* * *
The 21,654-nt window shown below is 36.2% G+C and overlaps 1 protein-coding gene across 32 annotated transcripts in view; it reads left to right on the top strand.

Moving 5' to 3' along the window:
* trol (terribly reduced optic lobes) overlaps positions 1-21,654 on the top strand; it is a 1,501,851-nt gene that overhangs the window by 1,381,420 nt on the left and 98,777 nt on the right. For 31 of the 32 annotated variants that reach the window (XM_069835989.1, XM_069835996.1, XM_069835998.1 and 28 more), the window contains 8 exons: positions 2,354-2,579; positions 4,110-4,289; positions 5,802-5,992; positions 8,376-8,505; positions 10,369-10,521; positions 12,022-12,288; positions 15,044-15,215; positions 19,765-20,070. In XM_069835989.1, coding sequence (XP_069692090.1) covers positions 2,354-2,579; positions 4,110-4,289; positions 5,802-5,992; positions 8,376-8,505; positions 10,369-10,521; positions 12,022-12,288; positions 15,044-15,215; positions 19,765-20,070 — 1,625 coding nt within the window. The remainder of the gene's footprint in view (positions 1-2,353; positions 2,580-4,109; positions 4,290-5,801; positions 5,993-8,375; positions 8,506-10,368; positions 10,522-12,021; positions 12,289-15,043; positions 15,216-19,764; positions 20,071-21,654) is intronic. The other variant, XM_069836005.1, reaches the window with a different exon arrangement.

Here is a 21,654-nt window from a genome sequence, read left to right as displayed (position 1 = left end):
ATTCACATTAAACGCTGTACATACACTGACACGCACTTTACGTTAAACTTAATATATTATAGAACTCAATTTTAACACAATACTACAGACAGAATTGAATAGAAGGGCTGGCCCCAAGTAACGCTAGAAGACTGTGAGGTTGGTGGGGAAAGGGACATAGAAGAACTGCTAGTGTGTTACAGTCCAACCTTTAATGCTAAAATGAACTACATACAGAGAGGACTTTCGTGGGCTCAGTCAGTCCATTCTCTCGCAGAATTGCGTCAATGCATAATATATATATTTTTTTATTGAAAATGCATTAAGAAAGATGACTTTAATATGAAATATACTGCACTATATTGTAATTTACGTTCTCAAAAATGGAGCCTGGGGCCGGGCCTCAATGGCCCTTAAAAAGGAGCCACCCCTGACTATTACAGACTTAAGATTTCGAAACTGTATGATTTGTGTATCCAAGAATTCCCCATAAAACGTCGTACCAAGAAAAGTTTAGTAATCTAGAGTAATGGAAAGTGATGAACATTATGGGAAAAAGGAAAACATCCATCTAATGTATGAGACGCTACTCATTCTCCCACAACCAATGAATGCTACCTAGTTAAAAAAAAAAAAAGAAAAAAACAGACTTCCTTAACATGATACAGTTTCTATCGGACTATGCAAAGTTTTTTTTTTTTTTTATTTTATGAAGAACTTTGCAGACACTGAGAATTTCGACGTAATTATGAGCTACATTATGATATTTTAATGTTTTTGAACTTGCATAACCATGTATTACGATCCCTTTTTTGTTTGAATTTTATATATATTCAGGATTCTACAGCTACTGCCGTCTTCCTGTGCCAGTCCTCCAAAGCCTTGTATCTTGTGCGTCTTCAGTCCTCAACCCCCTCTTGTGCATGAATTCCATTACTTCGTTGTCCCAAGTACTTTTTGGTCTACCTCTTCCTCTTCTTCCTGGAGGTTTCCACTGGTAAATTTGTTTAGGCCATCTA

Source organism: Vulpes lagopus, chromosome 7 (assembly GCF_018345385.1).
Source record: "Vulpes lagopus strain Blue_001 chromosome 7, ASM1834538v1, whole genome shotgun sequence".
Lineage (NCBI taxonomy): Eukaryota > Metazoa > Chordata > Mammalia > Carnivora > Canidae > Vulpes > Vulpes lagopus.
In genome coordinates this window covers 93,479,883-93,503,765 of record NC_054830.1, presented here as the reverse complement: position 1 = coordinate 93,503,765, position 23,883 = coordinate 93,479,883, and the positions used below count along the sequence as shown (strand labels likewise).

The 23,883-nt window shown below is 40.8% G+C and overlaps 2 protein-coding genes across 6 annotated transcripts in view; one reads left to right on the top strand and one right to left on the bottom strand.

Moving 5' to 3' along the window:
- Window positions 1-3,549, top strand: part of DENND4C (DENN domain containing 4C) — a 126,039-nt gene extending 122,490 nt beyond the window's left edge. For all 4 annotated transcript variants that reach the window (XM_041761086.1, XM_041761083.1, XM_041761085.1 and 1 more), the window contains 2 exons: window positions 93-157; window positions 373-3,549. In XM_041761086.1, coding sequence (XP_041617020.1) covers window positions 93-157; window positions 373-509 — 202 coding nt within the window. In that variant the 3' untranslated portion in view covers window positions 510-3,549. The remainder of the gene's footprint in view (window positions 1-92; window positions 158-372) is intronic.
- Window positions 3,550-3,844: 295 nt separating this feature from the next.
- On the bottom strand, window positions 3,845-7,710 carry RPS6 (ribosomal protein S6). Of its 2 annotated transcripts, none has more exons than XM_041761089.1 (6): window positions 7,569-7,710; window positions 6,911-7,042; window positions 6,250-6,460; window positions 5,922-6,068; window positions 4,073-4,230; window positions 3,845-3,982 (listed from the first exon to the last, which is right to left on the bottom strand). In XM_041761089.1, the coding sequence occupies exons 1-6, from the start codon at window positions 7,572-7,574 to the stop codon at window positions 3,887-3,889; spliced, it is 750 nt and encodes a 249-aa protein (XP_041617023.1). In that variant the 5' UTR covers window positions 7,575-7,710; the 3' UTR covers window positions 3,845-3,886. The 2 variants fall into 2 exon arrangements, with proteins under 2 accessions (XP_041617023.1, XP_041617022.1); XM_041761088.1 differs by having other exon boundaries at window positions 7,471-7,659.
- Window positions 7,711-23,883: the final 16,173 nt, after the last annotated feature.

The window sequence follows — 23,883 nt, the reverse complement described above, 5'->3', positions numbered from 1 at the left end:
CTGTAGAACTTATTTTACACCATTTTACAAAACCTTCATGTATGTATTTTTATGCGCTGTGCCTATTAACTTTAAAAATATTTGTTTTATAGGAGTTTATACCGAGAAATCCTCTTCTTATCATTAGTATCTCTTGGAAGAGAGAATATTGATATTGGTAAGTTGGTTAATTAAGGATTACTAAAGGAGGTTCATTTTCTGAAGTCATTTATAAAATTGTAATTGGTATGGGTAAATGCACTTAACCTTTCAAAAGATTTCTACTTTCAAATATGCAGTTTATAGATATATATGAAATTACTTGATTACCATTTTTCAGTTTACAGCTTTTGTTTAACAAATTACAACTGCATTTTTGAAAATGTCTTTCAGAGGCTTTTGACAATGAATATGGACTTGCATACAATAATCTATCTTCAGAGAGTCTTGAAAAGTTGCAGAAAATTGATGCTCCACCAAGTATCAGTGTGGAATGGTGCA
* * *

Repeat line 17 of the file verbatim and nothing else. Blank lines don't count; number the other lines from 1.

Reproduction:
CTGTAGAACTTATTTTACACCATTTTACAAAACCTTCATGTATGTATTTTTATGCGCTGTGCCTATTAACTTTAAAAATATTTGTTTTATAGGAGTTTATACCGAGAAATCCTCTTCTTATCATTAGTATCTCTTGGAAGAGAGAATATTGATATTGGTAAGTTGGTTAATTAAGGATTACTAAAGGAGGTTCATTTTCTGAAGTCATTTATAAAATTGTAATTGGTATGGGTAAATGCACTTAACCTTTCAAAAGATTTCTACTTTCAAATATGCAGTTTATAGATATATATGAAATTACTTGATTACCATTTTTCAGTTTACAGCTTTTGTTTAACAAATTACAACTGCATTTTTGAAAATGTCTTTCAGAGGCTTTTGACAATGAATATGGACTTGCATACAATAATCTATCTTCAGAGAGTCTTGAAAAGTTGCAGAAAATTGATGCTCCACCAAGTATCAGTGTGGAATGGTGCA